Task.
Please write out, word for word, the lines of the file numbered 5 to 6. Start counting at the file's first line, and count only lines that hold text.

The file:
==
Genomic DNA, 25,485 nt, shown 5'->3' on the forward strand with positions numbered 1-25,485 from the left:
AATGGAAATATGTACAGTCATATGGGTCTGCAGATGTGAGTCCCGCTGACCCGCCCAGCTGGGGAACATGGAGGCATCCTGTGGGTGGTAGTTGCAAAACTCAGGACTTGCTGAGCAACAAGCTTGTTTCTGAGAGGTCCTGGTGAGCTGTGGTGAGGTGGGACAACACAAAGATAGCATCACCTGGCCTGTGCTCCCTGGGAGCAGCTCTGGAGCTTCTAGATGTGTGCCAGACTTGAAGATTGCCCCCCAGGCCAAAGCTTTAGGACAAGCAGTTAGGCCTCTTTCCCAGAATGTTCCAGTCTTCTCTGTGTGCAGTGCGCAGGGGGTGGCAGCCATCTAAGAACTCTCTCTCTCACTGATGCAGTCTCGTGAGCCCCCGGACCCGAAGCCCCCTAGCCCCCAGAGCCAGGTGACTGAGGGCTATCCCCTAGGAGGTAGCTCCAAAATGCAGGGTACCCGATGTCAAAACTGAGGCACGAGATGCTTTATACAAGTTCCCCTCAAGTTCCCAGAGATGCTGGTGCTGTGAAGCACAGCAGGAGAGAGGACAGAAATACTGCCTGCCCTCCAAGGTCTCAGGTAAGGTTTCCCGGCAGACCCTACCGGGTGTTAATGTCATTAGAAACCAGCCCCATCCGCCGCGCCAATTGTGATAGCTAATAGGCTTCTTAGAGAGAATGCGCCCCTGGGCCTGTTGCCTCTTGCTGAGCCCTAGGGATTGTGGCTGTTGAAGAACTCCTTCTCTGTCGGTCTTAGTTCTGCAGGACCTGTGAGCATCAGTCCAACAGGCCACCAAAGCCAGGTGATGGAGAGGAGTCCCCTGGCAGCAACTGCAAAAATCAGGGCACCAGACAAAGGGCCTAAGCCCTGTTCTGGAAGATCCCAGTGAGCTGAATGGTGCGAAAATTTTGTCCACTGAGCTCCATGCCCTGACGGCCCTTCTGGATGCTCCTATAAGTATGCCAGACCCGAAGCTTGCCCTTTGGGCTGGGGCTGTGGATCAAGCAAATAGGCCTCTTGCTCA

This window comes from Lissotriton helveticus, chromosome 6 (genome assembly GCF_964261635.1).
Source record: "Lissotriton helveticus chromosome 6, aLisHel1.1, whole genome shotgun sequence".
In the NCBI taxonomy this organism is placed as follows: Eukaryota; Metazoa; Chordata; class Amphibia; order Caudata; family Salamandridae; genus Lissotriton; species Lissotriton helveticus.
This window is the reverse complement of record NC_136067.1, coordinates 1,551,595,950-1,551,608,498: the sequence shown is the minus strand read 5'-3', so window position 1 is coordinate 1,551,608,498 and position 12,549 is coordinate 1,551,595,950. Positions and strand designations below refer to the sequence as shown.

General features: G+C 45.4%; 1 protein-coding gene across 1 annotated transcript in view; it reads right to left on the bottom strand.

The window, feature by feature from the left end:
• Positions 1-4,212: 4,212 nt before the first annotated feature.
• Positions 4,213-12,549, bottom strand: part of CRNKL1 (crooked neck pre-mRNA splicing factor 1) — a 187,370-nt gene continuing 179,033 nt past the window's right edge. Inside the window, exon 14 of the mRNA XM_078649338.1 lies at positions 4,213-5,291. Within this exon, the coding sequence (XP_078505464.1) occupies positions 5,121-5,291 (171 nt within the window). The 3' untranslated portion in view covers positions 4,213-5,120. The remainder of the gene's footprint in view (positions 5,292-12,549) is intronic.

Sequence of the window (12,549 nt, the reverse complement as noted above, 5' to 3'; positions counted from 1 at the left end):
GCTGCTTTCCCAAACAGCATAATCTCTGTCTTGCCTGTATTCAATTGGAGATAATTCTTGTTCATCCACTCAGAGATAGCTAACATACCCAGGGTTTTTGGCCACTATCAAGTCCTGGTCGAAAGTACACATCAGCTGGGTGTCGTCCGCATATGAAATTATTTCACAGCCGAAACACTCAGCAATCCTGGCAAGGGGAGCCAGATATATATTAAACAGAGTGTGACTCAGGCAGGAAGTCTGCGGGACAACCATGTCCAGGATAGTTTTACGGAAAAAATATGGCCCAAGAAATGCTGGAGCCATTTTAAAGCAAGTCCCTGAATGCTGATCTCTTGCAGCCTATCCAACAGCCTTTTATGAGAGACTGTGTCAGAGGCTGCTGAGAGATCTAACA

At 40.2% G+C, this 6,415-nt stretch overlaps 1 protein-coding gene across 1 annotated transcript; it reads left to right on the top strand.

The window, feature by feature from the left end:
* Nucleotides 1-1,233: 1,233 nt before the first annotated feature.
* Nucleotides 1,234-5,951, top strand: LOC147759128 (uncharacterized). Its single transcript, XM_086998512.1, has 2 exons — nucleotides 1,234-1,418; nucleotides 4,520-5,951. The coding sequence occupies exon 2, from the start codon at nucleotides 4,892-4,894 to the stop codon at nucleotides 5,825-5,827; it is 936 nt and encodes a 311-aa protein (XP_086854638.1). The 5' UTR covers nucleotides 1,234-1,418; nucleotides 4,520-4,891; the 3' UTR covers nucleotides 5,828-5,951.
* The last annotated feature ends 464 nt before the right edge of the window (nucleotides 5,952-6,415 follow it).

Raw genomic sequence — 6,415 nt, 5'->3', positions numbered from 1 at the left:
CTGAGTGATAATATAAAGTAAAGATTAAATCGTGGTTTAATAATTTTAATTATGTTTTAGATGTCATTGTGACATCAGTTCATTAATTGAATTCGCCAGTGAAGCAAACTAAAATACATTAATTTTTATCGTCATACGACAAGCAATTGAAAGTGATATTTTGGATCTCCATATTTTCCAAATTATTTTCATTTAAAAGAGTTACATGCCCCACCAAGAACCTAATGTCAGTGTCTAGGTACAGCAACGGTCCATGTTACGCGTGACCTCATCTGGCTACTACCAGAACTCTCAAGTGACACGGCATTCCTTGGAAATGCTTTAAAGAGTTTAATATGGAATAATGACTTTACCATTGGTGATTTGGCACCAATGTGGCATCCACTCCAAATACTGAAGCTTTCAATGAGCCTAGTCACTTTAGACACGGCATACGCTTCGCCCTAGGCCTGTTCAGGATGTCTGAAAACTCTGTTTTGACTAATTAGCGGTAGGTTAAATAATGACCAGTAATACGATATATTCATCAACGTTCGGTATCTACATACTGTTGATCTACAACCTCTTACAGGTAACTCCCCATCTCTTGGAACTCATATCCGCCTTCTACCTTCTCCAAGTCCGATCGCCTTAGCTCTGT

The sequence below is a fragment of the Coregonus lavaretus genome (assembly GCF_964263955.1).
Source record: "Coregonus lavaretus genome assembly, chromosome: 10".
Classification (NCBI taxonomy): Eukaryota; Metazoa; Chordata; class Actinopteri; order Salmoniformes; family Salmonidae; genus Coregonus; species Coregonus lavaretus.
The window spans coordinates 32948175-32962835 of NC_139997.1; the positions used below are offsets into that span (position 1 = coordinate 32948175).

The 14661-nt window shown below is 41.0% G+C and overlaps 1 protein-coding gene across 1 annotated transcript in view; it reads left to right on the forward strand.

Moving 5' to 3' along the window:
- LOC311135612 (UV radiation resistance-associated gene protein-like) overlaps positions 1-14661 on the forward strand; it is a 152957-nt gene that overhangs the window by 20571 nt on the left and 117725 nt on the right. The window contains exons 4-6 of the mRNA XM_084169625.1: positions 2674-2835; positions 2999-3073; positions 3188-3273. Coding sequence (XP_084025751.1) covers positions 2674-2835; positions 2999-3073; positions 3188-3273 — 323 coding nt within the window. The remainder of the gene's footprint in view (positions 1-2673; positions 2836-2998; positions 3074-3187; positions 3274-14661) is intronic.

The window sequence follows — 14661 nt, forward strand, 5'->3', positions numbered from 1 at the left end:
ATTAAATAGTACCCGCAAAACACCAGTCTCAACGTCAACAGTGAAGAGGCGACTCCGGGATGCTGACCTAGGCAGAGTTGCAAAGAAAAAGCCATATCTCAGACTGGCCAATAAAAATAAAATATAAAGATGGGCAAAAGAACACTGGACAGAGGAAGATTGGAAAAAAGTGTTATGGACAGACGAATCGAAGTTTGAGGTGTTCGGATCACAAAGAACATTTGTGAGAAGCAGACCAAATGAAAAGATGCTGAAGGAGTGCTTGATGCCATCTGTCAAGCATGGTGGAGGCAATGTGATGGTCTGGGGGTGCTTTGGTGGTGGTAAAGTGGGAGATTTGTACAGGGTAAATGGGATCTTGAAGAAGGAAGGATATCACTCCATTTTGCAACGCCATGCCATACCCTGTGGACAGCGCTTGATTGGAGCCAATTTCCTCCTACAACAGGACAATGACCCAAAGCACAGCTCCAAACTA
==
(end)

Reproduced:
In the NCBI taxonomy this organism is placed as follows: Eukaryota; Metazoa; Chordata; class Amphibia; order Caudata; family Salamandridae; genus Lissotriton; species Lissotriton helveticus.
This window is the reverse complement of record NC_136067.1, coordinates 1,551,595,950-1,551,608,498: the sequence shown is the minus strand read 5'-3', so window position 1 is coordinate 1,551,608,498 and position 12,549 is coordinate 1,551,595,950. Positions and strand designations below refer to the sequence as shown.